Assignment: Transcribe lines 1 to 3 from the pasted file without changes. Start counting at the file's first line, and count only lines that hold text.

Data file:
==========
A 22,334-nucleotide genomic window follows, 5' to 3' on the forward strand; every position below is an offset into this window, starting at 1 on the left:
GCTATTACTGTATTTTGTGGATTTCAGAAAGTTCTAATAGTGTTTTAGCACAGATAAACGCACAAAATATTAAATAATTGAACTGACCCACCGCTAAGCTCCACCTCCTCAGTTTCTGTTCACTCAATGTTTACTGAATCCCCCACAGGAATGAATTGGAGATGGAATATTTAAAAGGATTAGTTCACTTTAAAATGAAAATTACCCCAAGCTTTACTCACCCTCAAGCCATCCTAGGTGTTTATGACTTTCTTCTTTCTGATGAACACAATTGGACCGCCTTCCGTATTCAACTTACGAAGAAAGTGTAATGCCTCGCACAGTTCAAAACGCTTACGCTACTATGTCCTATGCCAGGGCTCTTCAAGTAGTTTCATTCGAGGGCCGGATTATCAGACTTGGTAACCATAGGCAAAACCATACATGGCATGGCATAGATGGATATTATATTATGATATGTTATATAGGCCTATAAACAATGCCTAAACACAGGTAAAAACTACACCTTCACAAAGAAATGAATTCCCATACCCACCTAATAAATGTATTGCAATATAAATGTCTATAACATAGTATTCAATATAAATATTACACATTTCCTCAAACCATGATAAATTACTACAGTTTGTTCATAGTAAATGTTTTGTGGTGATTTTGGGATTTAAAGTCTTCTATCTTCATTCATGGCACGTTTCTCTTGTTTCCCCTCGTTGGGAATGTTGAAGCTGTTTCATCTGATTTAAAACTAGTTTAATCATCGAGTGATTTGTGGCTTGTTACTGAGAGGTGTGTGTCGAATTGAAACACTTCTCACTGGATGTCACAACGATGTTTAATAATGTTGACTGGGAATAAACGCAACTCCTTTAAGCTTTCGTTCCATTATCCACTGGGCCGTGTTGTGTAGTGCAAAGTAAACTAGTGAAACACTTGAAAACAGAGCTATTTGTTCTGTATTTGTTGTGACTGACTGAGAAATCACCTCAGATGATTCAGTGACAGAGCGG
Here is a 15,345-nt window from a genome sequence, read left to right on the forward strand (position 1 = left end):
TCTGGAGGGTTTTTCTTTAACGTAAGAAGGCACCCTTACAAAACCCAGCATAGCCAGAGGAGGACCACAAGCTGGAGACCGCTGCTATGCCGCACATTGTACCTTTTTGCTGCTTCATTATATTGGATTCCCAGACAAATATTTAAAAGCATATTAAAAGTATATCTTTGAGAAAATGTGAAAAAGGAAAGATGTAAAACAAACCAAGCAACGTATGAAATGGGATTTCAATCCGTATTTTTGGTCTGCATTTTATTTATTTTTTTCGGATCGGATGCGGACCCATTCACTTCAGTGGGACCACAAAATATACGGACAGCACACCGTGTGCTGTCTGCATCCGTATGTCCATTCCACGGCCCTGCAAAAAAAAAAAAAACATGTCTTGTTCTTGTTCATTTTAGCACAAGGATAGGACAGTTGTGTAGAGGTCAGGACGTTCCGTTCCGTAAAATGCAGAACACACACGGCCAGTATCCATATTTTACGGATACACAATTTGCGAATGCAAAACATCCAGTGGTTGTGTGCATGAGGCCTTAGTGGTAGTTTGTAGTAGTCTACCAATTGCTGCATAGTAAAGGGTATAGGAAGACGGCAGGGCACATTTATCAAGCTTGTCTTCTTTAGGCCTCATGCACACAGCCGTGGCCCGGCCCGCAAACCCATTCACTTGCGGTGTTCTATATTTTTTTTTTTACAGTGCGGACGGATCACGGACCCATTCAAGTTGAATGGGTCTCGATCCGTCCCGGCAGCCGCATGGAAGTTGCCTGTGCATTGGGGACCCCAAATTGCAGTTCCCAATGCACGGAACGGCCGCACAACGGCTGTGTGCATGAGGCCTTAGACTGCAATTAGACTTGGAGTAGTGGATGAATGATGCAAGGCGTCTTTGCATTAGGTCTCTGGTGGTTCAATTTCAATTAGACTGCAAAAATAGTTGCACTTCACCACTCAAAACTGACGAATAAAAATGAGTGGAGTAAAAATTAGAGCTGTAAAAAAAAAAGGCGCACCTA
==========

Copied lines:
A 22,334-nucleotide genomic window follows, 5' to 3' on the forward strand; every position below is an offset into this window, starting at 1 on the left:
GCTATTACTGTATTTTGTGGATTTCAGAAAGTTCTAATAGTGTTTTAGCACAGATAAACGCACAAAATATTAAATAATTGAACTGACCCACCGCTAAGCTCCACCTCCTCAGTTTCTGTTCACTCAATGTTTACTGAATCCCCCACAGGAATGAATTGGAGATGGAATATTTAAAAGGATTAGTTCACTTTAAAATGAAAATTACCCCAAGCTTTACTCACCCTCAAGCCATCCTAGGTGTTTATGACTTTCTTCTTTCTGATGAACACAATTGGACCGCCTTCCGTATTCAACTTACGAAGAAAGTGTAATGCCTCGCACAGTTCAAAACGCTTACGCTACTATGTCCTATGCCAGGGCTCTTCAAGTAGTTTCATTCGAGGGCCGGATTATCAGACTTGGTAACCATAGGCAAAACCATACATGGCATGGCATAGATGGATATTATATTATGATATGTTATATAGGCCTATAAACAATGCCTAAACACAGGTAAAAACTACACCTTCACAAAGAAATGAATTCCCATACCCACCTAATAAATGTATTGCAATATAAATGTCTATAACATAGTATTCAATATAAATATTACACATTTCCTCAAACCATGATAAATTACTACAGTTTGTTCATAGTAAATGTTTTGTGGTGATTTTGGGATTTAAAGTCTTCTATCTTCATTCATGGCACGTTTCTCTTGTTTCCCCTCGTTGGGAATGTTGAAGCTGTTTCATCTGATTTAAAACTAGTTTAATCATCGAGTGATTTGTGGCTTGTTACTGAGAGGTGTGTGTCGAATTGAAACACTTCTCACTGGATGTCACAACGATGTTTAATAATGTTGACTGGGAATAAACGCAACTCCTTTAAGCTTTCGTTCCATTATCCACTGGGCCGTGTTGTGTAGTGCAAAGTAAACTAGTGAAACACTTGAAAACAGAGCTATTTGTTCTGTATTTGTTGTGACTGACTGAGAAATCACCTCAGATGATTCAGTGACAGAGCGG
Here is a 15,345-nt window from a genome sequence, read left to right on the forward strand (position 1 = left end):